About the Viet Nam antiwar movement: Nobody gets this. Not the news media, not politicians, not even Michael Moore. Guess what? The Viet Nam antiwar movement was a mainstream movement. Hello!
By the time Lyndon Johnson had escalated the war to involve over 400,000 American troops, the antiwar movement had swelled to include folks from all walks of life, rich, poor, hawk, dove, men, women, old, young, civilian, veteran -everyone. It wasn't "bad," it wasn't unpatriotic, it wasn't "liberal," it wasn't phony. It was an authentic, heartfelt, honest and almost universal expression of outrage by the majority of US citizens against the continuation of a pointless destructive war.
By the time Richard Nixon ordered the bombing of Cambodia, I didn't know a single person who supported the Viet Nam war in our neighborhood (St. Paul, MN). -Well, maybe that one redneck guy with the Confederate flag hanging in his garage.- Among my friends and family, few if any supported the war, including friends and relatives who were veterans of WWII, the Korean "police action" or Viet Nam.
But that doesn't mean we didn't support the troops (and returning veterans). In fact, we offered our ultimate support. We wanted to bring them home.
The antiwar movement of the late 60's and early 70's was a positive mainstream movement that changed the history and culture of America for the better. It bridged the generation gap, it taught everyone from gay rights activists to right to life demonstrators that proactivity is effective, and it put enough public pressure on the White House to force Richard Nixon to end the war. In short, it worked.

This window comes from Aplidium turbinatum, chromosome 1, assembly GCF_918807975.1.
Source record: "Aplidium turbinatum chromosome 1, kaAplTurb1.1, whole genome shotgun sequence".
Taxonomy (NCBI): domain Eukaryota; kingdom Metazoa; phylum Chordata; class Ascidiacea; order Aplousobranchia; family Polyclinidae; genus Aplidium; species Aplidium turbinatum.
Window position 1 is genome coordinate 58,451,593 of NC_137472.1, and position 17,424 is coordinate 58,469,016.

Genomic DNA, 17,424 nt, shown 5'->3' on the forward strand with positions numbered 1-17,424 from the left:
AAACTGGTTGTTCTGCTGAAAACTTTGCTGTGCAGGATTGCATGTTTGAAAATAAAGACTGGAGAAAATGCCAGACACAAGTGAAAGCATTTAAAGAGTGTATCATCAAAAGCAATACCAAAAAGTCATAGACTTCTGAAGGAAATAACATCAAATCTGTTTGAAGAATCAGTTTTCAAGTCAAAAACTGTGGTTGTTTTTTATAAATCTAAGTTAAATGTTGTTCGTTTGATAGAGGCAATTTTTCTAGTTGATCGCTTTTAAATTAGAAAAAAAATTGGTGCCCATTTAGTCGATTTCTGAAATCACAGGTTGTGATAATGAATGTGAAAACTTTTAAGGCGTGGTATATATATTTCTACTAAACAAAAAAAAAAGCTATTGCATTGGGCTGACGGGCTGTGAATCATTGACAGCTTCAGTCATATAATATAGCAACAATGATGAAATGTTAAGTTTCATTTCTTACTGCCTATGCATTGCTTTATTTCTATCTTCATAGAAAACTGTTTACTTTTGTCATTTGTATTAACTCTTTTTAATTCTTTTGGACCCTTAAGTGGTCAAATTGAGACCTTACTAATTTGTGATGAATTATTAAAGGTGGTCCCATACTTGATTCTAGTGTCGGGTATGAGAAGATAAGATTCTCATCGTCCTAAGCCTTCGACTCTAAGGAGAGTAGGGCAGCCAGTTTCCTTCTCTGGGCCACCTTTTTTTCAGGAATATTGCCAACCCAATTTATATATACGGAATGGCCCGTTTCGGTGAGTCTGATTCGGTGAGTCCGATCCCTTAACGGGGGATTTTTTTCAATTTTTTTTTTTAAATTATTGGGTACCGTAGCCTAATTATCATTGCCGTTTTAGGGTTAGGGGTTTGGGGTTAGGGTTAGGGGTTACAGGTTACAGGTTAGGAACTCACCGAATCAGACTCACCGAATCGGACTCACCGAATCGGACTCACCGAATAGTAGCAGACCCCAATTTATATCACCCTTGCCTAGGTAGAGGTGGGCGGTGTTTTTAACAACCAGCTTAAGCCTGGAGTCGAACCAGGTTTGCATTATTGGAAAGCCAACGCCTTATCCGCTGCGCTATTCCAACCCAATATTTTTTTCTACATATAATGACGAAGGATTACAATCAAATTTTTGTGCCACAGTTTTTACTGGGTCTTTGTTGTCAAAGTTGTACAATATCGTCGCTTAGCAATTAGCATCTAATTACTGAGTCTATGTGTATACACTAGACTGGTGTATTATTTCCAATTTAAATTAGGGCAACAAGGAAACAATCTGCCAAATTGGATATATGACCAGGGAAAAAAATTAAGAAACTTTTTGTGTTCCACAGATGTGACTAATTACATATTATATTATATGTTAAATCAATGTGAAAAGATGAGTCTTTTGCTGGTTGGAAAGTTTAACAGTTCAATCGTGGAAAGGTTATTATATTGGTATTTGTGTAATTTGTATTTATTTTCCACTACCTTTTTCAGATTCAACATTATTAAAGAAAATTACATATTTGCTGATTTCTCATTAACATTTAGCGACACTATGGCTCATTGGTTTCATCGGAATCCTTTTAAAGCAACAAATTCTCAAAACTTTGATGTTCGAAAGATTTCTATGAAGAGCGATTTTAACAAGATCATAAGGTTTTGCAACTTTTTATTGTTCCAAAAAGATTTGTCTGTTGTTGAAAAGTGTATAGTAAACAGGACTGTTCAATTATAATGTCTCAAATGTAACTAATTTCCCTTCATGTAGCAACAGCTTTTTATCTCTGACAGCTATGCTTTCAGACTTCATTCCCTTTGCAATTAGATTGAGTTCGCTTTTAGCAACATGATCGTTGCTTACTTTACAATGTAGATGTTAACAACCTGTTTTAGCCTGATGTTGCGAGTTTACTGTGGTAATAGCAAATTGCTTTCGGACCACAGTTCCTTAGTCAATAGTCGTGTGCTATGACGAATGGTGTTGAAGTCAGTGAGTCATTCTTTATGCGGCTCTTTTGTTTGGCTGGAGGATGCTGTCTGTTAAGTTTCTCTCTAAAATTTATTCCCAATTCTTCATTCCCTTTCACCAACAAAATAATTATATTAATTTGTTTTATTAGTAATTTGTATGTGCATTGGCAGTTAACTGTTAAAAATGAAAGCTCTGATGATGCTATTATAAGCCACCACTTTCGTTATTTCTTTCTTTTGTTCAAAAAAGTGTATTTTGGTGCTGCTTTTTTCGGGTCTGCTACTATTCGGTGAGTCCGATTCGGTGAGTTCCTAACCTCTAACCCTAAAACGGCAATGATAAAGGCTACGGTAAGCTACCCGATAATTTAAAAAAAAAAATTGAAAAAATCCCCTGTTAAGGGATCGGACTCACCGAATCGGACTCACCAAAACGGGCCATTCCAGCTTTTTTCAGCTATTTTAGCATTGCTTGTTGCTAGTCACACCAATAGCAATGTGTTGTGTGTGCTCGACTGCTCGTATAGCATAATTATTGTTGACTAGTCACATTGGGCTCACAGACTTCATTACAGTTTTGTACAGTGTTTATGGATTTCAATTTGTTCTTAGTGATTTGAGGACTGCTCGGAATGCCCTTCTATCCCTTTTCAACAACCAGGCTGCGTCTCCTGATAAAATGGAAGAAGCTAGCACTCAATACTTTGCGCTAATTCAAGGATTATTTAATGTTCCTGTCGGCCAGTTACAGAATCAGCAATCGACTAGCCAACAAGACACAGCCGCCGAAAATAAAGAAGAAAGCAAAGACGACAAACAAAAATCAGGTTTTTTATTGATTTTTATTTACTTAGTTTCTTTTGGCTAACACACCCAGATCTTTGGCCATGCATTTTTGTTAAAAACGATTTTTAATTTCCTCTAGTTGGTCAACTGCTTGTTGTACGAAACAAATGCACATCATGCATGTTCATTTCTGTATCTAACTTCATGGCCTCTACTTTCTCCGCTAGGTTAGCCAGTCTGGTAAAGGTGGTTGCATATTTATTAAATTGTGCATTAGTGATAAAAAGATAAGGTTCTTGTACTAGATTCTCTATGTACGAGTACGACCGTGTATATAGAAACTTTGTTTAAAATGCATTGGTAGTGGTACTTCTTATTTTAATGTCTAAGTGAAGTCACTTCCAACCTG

I don't mean to sugar coat this. There's a lot more to the story but I guess that's part of the point here: There is a story, and one that is both historical and poignant, but it's not being told these days. So, there's a vacuum that groups like the Swifty Boaters can fill with rewritten history contrived to manipulate us.
Weird Worlds of Baffling Mystery
A Tip of the Hat to Weird Comics
We took a lot of time picking the name for the sequel to Strange Adventures in Infinite Space. We mulled through silly names and overly serious names and variations of the original name and more. Nothing really sounded good.
Think about it. It's pretty tough to think of a name for a sequel when the original name is so odd and lengthy. Suddenly Bill said "Weird Worlds" and we all liked it right away, maybe half because it was a name which fit the vibe of the original and half out of sheer desperation. Well...
When I was researching the name I found an old series of comics from the 50's called Weird Worlds. That didn't really bother me because all of these kinds of titles are floating around and getting mixed up and used all the time but one thing leads to another and pretty soon I was reading about this old subgenre of comics we used to call "weird comics." When you look at the examples below you'll sure see why we called them that.
We loved these things when we were kids and yes, we knew that they were totally cheesy. That was part of the fun. Weird comics were over the top, or else mind-numbingly stupid, and our parents and teachers hated them! What could possibly be better?
The Great Nebula in Orion
Eye Candy That Isn't Candy
A good APOD happened on the 27th, and it reminded me that it has been a while since I posted a nebula picture. So, here's a new one.
"The Great Nebula in Orion is a colorful place. Visible to the unaided eye, it appears as a small fuzzy patch in the constellation of Orion. Long exposure, digitally sharpened images like this, however, show the Orion Nebula to be a busy neighborhood of young stars, hot gas, and dark dust."
(See the original September 27 APOD post here.)
A Perfect Short Game
Gamasutra SAIS Review
Thanks to a heads up from Raphael van Lierop, I just caught wind of a nifty (and thoughtful) review of Strange Adventures in Infinite Space. It's called A Perfect Short Game (free registration required) and it was written by Gamasutra writer/lecturer Ernest Adams.